Riots 'mark of respect' to dead local men: High unemployment and a siege mentality fuels an explosion of violence on a Bristol estate. Michael Prestage reports
Saturday 18 July 1992
A drinking friend of Shaun Starr, one of the two men who died when their stolen motorcycle collided with a police car, said: 'He was a nice bloke, harmless enough. He nicked bikes and everybody knew that. The police would have known where to look. It was no reason to kill him.'
He added: 'I haven't been in trouble with the police for years, but I was out last night. You have to show your respect. We won't fire houses - that's just hurting your own. But the shops are a target and there will be more to come.'
The Hartcliffe estate learnt on Thursday it had failed to win investment as part of the Government's City Challenge initiative. An application for pounds 37.5m to be spent on improved transport links, 1,000 new homes and leisure proposals was rejected. The decision strengthened feelings that the area always comes second best for cash help.
A bearded man in a Hartcliffe FC sweatshirt said: 'St Paul's (another district of Bristol) got plenty of money when they rioted. Let's see what we get now the trouble has started here. They will start throwing money at the place.'
Hartcliffe's potential for violence has long been recognised. It has a strong community sense and a siege mentality. Unemployment is among the highest in the city and there are few facilities on the post-war estate built on the outskirts of the city. Racism is a serious problem and there are claims that the city council is reluctant to house black families in Hartcliffe because of victimisation.
In Hartcliffe last month, a gang laid siege to the house of a convicted sex offender in a vigilante-style attack. The house was smashed and ransacked and the man forced to flee.
The police yesterday emphasised that it was a small minority of the 12,000 population of the housing estate responsible for first rioting and then stoning firemen. The disturbance was quickly brought under control by officers on stand-by following the deaths of Mr Starr and Keith Buck earlier in the day. Chief Inspector Colin Bensons said: 'This was quite clearly an attack on the community of Hartcliffe, not an attack by the community. It was merely senseless hooliganism directed at the heart of the community. It will solve nothing. The people worst-hit are the people who can least afford it.' But on the streets there was sympathy for the venting of anger; even from those who had been victims of it. Neil Derrick, one of the Bread Basket bakers, suffered pounds 6,000 damage in the riot. Keith Buck worked at the shop.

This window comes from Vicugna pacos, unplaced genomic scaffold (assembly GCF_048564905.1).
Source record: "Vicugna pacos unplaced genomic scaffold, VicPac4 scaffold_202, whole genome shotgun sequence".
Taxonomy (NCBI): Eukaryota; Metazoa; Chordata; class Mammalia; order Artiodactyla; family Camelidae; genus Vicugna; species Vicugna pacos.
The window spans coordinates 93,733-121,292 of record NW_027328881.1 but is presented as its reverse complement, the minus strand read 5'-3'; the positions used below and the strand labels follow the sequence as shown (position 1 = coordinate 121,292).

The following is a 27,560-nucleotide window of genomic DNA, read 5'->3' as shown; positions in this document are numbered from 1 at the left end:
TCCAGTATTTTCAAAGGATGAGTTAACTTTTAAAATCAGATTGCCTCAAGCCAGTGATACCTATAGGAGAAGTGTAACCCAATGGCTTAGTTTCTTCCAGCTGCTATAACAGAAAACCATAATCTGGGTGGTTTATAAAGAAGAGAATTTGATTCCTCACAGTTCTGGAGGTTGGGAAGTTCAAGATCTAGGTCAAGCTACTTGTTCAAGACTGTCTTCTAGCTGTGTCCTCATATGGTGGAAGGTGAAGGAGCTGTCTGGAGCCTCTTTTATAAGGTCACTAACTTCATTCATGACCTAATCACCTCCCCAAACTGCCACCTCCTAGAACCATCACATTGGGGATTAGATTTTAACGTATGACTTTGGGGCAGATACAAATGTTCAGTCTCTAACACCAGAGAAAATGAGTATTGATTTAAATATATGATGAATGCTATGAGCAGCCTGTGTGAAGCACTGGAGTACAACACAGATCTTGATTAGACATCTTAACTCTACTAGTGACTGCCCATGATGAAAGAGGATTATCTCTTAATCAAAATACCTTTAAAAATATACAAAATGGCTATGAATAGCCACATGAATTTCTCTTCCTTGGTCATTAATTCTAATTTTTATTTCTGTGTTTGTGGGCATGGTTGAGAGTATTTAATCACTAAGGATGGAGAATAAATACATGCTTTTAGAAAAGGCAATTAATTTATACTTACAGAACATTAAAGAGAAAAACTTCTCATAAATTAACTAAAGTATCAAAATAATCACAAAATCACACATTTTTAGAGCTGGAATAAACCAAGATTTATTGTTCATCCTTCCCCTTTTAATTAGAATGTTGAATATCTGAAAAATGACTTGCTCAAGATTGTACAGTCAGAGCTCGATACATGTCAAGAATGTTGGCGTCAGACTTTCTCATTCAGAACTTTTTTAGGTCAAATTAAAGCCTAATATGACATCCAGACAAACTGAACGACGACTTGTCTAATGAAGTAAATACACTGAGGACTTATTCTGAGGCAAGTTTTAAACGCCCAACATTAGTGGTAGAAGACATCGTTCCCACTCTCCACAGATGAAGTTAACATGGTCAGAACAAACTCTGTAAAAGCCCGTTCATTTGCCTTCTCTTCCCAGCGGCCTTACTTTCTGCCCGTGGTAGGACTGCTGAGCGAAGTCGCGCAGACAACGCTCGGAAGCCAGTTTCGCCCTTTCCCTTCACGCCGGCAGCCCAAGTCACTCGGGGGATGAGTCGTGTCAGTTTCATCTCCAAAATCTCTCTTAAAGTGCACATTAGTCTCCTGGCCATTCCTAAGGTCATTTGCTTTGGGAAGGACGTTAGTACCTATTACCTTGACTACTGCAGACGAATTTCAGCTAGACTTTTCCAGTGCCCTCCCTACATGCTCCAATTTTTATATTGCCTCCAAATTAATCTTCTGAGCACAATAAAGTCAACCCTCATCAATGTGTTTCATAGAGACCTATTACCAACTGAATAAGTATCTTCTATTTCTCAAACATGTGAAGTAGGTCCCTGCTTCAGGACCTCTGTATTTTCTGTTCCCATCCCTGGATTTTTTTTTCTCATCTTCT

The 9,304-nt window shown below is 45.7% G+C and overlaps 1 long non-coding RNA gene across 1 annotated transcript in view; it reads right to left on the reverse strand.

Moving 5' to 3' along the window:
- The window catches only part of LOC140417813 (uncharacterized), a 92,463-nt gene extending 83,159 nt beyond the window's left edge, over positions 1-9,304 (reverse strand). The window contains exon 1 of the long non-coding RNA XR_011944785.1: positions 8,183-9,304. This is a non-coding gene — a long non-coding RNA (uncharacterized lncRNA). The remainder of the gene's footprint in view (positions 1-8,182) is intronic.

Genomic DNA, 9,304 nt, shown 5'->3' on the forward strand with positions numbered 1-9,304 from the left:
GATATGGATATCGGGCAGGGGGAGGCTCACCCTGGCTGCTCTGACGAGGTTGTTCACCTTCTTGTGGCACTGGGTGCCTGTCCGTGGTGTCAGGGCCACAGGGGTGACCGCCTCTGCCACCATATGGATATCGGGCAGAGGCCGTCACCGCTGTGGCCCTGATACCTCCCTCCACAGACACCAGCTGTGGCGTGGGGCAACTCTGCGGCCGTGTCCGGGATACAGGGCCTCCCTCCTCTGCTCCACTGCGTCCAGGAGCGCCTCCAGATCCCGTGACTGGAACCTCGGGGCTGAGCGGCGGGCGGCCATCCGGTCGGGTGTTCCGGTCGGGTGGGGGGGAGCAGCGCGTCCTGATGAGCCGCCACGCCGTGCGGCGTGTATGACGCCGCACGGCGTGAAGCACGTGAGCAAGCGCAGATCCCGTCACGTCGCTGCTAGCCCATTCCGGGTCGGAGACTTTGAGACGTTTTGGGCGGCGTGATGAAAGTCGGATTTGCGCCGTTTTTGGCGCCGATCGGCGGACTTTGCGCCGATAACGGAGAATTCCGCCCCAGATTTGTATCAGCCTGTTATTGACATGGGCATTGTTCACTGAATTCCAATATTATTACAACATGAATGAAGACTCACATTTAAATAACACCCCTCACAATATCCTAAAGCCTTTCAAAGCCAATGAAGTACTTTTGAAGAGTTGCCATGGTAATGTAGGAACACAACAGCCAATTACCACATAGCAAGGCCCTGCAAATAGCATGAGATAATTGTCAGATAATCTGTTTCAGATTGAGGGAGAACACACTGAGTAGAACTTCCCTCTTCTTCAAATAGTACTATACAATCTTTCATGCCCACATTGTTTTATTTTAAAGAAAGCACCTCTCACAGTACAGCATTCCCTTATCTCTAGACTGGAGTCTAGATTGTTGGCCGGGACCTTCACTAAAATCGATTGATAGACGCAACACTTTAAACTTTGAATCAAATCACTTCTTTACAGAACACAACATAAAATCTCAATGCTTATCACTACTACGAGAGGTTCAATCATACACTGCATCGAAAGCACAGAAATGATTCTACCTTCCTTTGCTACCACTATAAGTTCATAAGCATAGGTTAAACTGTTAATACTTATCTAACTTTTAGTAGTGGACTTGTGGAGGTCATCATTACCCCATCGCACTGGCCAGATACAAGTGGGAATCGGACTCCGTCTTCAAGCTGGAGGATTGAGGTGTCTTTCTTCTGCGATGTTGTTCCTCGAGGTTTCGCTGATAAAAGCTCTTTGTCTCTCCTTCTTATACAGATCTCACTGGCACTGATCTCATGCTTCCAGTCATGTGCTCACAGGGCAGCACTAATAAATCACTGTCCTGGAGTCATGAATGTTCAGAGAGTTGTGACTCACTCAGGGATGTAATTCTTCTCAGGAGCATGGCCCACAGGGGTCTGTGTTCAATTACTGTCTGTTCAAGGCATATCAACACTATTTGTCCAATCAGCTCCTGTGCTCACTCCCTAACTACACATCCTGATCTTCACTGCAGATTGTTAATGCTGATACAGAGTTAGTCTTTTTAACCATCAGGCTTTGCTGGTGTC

Mr Derrick said: 'He was a close friend and a lovely kid. He was more like a younger brother than an employee. I can definitely understand why feelings are running high and why they did what they did. They may have nicked a bike but that is no reason to kill them. If those two coppers don't get put away then this is just the beginning.' He said he had never known so much friction on the estate and added that relations between police and residents have suffered irreparable damage. 'There are hundreds of kids in Hartcliffe and they want to make a point. They are not out to injure anyone. They just want to get nation-wide attention, they have seen other places like Salford get on the television and they are copying it.'
The library, community centre and 11 shops were badly damaged when fire-bombs were used in a 20-minute orgy of destruction.
Paul Smith, a local councillor, said: 'People are pretty pissed off here and the death of the two lads was like a spark. This was just waiting to happen. There are rumours of trouble over the next few days. There are lots of things in Hartcliffe people can be angry about.'
Police evacuated people living in flats above the shops, but two residents above a hairdressers, one of the worst damaged shops, played down claims that they had been rescued.
Greta Barcroft, 28, and Louise Cook, 22, said: 'It was frightening, but we just walked out. There was no danger. The two who died were killed by the police - those officers were well out of order. The dead men were well known locally. A lot of people are really gutted about the deaths.'
A young woman with an American pit bull terrier was reading messages of sympathy attached to bouquets of flowers pinned to a fence at the scene of the accident. The grass verge was still bloodstained. Mr Starr left two sons, Christopher and Joe, four months. She said: 'Everybody knew them. They drank locally and were nice lads. This shouldn't have happened.'
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